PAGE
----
Obama invokes Swami Vivekananda, calls out to 'Sisters and brothers of India'

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New Delhi, Jan 27: Recalling the historic address of Indian savant Swami Vivekananda, US President Barack Obama Tuesday began his town hall meeting at the Siri Fort Auditorium with the invocation "Sisters and Brothers of India" and talked about how the philosopher-sage introduced Hinduism and yoga to America in a city that was his hometown.

Address a gathering of close to 2,000 comprising young people, students, NGOs and diplomats as he wound up his three-day India visit, Obama struck a personal chord with the mainly youthful crowd, saying he was very impressed with the daredevilry of the motorcycle contingent riding Royal Enfield bikes and wished he could ride a bike too.

Obama invokes Swami Vivekananda

"But the Secret Service does not let me ride motor cycles", and also remarked that he cannot dance as well as his wife Michelle.

In a speech where he touched on the need for India and the US to work together on climate change, on how the US can partner India in its growth story, in defence cooperation and becoming partners in the security of the Asia-Pacific region, the American president also stressed on the need for the government to uphold the freedom of religion written in the constitution of both the countries.

He recalled Swami Vivekananda and his famous speech in Chicago, exactly 100 years ago, where he brought the house down by addressing the gathering as "Sisters and brothers of America" and said he was going to address the audience likewise.

He then began by addressing "Sisters and brothers of India" to loud applause and then repeated it in the middle of the speech. He also recalled how Vivekananda - a name he had a little difficulty in pronouncing - "brought Hinduism and yoga to the US" and said proudly that the famous address was made "in my hometown Chicago".

Obama also touched on human rights and the important role of women in building homes, societies. "We must work for a society where everybody has a chance, everybody who can work, and that includes our women," he said.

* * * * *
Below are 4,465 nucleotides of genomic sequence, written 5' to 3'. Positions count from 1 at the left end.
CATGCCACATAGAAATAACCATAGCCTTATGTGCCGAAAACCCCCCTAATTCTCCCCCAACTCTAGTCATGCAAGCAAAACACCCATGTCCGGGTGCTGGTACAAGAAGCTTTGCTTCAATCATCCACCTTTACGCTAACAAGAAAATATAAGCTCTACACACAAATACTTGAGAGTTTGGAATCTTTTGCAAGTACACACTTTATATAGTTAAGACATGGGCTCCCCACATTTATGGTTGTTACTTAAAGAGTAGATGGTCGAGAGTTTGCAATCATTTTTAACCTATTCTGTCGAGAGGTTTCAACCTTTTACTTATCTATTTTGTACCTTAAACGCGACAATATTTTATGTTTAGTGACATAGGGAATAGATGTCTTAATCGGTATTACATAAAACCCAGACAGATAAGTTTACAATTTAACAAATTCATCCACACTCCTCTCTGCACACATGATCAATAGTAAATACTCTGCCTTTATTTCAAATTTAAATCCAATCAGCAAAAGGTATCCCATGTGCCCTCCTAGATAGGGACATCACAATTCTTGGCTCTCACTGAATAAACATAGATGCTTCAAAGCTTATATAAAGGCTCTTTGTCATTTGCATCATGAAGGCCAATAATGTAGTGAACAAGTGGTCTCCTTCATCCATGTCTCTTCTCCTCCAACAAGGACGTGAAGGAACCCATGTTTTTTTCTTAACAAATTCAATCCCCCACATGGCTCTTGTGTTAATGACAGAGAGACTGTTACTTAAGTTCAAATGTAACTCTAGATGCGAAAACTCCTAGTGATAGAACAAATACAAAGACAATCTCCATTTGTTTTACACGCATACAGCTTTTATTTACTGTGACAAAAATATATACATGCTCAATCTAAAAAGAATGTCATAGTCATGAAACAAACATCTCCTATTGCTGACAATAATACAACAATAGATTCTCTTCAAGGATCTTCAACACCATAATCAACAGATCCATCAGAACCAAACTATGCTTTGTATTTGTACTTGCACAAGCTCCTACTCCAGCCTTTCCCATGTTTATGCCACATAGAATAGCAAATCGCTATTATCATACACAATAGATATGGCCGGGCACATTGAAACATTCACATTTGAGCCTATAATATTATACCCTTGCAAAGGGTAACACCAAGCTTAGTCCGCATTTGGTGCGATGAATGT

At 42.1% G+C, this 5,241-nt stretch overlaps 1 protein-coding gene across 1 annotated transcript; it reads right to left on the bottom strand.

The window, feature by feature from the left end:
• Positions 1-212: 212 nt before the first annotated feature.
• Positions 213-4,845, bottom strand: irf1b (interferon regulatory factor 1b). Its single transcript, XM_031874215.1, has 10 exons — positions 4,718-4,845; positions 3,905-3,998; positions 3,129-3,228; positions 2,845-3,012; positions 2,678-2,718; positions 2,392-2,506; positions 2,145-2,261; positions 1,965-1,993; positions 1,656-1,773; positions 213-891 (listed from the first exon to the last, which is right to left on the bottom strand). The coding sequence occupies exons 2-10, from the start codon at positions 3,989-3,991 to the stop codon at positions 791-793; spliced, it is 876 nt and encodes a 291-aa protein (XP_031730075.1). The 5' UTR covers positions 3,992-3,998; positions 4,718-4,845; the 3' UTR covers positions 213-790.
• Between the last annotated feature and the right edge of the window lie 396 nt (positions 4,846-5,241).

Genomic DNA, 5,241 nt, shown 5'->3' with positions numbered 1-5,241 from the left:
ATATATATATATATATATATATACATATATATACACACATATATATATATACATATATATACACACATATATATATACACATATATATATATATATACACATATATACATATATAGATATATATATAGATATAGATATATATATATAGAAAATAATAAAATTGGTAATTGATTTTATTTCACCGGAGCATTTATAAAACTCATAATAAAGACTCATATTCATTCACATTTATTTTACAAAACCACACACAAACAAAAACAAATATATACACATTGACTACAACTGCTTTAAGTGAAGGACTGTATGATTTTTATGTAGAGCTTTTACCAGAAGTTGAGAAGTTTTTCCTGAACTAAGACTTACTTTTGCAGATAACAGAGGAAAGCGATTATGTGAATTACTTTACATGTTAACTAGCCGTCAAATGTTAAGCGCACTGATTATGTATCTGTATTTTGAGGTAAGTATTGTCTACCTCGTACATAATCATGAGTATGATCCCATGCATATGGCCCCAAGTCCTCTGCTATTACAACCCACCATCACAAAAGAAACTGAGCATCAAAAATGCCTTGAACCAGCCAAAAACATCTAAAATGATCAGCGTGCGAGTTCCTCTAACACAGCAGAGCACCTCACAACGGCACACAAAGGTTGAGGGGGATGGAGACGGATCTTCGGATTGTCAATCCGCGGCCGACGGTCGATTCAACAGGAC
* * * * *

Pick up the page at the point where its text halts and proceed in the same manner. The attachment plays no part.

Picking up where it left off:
He mentioned his wife Michelle who had accompanied him and said :"I am married to a very strong and talented woman. Michelle is not afraid to speak her mind to me." He added that he is proud of his two daughters. He also said it is necessary to ensure women can walk the streets with safety and security.

He also said he was happy to see so many women commanding contingents in the Republic Day parade and specially mentioned Wing Commander Puja Thakur who commanded the guard of honour accorded to him at Rashtrapati Bhavan Jan 25.

Obama recounted how in his last visit in 2010 he had visited the Humayun's Tomb and met the families of some labourers working there. The little son of one of them, Vishal, is today a 16-year old, he said, and added he was happy to note that Vishal today studies and dreams of joining the armed forces "an example of the talent that is here".

The teenager and his family were in the auditorium at the sprecial invitation of the president of the US.

Ahead of his speech, Obama and his wife met Nobel Peace prize winner Kailash Satyarthi at the auditorium as well as some of the NGOs. Satyarthi also received loud applause in the auditorium when he entered with some his children from the "Bachpan Bachao Andolan" (Save Childhood Movement) NGO.

Obama said he is "optimistic of the future" of the two countries and added that he is "proud" to be India's partner, "proud to be your friend" and said the US wanted not just to be India's "natural partner" but its "best partner".

At the end of the speech, where he was cheered loudly by the audience, Obama and Michelle held hands and mixed with the enthusiastic crowd who clamoured to shake hands with them and take pictures on their cell phones.

IANS

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